Paris authorities are turning to temporary car bans to curtail dangerously high pollution levels in the French capital.
Last week pollution levels hit 180 micro grammes of PM10 particulates per cubic metre, more than double the safe limit of 80, reports the BBC.
The temporary ban will see cars with odd-numbered registration plates able to ride on Monday, then those with even numbered reg plates on Tuesday. Public transport has been made free of charge for a number of days while the ban is in place.
Traffic pollution has recently been closely linked to heart risks according to the American Journal of Respiratory and Critical Care Medicine.
London is regularly reported to be another of Europe’s worst air pollution offenders. The not-so-refined air of Buckingham Palace had the UK’s highest level of toxic gas nitrogen dioxide in 2012. In 2008, the Greater London Authority (GLA) estimated that there were 4,267 deaths attributable to long-term exposure to small air particles and the Mayor is committed to including air quality in the wider public health agenda in London where appropriate.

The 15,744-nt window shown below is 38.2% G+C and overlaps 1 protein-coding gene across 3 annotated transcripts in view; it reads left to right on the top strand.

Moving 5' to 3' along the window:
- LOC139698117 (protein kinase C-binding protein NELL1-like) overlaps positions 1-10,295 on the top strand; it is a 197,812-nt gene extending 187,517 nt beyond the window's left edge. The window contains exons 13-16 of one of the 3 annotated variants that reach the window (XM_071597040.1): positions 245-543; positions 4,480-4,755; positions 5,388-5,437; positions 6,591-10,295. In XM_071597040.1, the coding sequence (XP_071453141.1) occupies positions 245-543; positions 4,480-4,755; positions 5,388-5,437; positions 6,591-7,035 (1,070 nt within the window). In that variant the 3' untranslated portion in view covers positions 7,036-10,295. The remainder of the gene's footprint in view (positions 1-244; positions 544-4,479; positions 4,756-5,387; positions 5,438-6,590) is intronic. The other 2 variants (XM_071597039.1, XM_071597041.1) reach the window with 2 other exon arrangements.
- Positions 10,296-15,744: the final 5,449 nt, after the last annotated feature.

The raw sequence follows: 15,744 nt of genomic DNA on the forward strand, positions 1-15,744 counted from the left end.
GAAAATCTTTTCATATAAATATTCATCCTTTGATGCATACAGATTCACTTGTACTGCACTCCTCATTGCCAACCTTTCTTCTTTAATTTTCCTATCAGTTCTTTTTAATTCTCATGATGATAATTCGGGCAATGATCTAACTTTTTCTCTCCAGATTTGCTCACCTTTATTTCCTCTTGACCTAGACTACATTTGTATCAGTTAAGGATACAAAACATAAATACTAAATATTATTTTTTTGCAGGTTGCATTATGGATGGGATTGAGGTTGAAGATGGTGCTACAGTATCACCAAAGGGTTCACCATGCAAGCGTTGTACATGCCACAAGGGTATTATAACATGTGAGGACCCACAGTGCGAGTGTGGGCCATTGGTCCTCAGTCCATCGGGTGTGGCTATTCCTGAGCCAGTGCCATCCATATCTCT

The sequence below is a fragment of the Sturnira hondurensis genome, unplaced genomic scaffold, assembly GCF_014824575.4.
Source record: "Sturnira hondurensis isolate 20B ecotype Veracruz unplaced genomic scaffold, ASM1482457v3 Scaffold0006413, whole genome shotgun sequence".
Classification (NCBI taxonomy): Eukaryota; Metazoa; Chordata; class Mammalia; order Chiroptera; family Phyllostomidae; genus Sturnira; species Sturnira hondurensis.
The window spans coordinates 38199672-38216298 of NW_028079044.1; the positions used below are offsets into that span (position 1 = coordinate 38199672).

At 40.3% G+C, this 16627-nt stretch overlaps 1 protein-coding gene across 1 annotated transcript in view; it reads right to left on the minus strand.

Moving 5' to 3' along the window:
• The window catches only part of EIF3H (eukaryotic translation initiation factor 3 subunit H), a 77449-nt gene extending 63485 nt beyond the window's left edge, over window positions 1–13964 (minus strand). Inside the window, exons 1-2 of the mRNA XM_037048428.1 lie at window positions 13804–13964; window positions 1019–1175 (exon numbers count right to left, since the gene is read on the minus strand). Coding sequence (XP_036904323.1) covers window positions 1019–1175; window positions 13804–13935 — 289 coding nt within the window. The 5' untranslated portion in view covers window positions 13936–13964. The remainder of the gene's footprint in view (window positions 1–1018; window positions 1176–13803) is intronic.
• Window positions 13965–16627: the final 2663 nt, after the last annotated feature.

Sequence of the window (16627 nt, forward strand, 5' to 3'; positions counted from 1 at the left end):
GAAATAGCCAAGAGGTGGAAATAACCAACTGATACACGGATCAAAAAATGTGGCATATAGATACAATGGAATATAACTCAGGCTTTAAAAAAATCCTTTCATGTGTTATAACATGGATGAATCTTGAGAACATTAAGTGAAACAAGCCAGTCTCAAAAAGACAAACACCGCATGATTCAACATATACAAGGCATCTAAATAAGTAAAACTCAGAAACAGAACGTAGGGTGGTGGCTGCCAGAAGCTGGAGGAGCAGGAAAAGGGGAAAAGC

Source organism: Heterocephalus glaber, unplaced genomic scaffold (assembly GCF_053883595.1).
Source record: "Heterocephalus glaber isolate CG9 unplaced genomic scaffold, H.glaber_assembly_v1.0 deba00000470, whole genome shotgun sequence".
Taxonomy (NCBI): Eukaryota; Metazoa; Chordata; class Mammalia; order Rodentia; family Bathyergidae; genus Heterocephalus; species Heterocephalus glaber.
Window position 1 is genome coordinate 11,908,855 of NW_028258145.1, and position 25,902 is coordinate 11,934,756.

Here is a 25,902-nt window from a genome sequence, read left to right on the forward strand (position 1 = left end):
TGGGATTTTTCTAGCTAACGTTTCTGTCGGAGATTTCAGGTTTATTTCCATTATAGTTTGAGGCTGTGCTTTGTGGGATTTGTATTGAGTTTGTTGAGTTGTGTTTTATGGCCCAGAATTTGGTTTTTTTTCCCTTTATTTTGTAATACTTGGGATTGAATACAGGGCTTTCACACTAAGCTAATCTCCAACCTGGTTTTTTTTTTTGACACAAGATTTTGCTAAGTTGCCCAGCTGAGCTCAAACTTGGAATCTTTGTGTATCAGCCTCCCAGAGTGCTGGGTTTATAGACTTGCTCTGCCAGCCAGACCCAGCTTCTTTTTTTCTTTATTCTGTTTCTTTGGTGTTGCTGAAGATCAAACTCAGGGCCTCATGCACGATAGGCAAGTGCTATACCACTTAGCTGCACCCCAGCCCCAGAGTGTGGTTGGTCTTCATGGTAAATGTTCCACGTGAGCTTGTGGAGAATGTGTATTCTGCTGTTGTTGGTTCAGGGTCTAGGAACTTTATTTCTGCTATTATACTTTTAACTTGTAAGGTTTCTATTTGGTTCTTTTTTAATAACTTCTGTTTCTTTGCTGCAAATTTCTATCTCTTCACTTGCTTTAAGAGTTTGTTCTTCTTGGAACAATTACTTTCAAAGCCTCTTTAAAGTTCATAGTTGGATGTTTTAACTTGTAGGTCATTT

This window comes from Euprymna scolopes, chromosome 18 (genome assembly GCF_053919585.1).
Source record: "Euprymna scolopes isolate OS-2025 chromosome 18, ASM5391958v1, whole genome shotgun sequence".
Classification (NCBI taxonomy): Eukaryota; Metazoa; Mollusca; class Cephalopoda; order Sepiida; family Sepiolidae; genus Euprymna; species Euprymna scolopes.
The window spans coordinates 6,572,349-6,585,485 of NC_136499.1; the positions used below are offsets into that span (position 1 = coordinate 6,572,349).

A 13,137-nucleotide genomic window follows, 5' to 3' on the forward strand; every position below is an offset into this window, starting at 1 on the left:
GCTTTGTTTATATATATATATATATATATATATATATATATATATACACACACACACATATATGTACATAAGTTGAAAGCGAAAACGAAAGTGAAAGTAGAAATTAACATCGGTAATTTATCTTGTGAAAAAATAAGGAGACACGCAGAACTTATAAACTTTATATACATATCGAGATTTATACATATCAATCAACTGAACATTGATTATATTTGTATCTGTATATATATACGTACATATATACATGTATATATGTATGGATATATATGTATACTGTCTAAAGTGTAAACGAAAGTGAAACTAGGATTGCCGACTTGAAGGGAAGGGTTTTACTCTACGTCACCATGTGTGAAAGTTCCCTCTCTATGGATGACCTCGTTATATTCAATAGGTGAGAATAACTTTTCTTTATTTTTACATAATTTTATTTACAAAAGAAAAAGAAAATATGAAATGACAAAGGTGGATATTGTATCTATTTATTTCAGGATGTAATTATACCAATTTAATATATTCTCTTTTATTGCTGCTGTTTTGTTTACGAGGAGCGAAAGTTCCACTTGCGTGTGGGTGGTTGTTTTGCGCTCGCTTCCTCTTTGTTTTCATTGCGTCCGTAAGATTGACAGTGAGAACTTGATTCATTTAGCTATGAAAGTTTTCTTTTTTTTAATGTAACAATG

There is a precedent for London following the lead of Paris – at least in terms of cycle hire: Paris’ Velib launched in 2007, while Barclays Cycle Hire opened in 2010.
In February the European Commission launched legal proceedings against the UK for neglecting to deal with "excessive" levels of NO2 in many cities.
Could London ever take the plunge and ban cars temporarily to make air quality less lethal, or is it a case of ‘never mind the helmets, it’s smog masks we need’ for cyclists in the capital?